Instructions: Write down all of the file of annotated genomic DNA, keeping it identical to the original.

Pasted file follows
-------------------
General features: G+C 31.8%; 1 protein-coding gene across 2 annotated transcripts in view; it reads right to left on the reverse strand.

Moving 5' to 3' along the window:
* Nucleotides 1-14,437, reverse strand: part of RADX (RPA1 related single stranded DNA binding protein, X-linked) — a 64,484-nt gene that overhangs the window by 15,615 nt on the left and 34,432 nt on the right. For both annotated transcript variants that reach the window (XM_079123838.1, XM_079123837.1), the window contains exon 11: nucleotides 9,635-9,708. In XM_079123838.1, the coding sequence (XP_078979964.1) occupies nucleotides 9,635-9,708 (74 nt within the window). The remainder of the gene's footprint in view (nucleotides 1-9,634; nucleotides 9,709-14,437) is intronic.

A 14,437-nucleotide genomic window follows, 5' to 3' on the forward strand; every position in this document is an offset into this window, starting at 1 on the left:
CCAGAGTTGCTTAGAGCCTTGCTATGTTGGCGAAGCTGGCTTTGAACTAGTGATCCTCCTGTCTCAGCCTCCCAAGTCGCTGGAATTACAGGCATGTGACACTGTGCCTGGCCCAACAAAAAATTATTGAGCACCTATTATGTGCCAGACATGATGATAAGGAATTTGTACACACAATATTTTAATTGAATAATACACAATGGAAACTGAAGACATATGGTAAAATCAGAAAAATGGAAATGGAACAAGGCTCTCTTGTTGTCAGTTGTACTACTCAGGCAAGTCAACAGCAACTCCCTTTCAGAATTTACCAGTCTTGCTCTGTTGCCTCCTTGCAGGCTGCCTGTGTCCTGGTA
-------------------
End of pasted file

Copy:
General features: G+C 31.8%; 1 protein-coding gene across 2 annotated transcripts in view; it reads right to left on the reverse strand.

Moving 5' to 3' along the window:
* Nucleotides 1-14,437, reverse strand: part of RADX (RPA1 related single stranded DNA binding protein, X-linked) — a 64,484-nt gene that overhangs the window by 15,615 nt on the left and 34,432 nt on the right. For both annotated transcript variants that reach the window (XM_079123838.1, XM_079123837.1), the window contains exon 11: nucleotides 9,635-9,708. In XM_079123838.1, the coding sequence (XP_078979964.1) occupies nucleotides 9,635-9,708 (74 nt within the window). The remainder of the gene's footprint in view (nucleotides 1-9,634; nucleotides 9,709-14,437) is intronic.

A 14,437-nucleotide genomic window follows, 5' to 3' on the forward strand; every position in this document is an offset into this window, starting at 1 on the left:
CCAGAGTTGCTTAGAGCCTTGCTATGTTGGCGAAGCTGGCTTTGAACTAGTGATCCTCCTGTCTCAGCCTCCCAAGTCGCTGGAATTACAGGCATGTGACACTGTGCCTGGCCCAACAAAAAATTATTGAGCACCTATTATGTGCCAGACATGATGATAAGGAATTTGTACACACAATATTTTAATTGAATAATACACAATGGAAACTGAAGACATATGGTAAAATCAGAAAAATGGAAATGGAACAAGGCTCTCTTGTTGTCAGTTGTACTACTCAGGCAAGTCAACAGCAACTCCCTTTCAGAATTTACCAGTCTTGCTCTGTTGCCTCCTTGCAGGCTGCCTGTGTCCTGGTA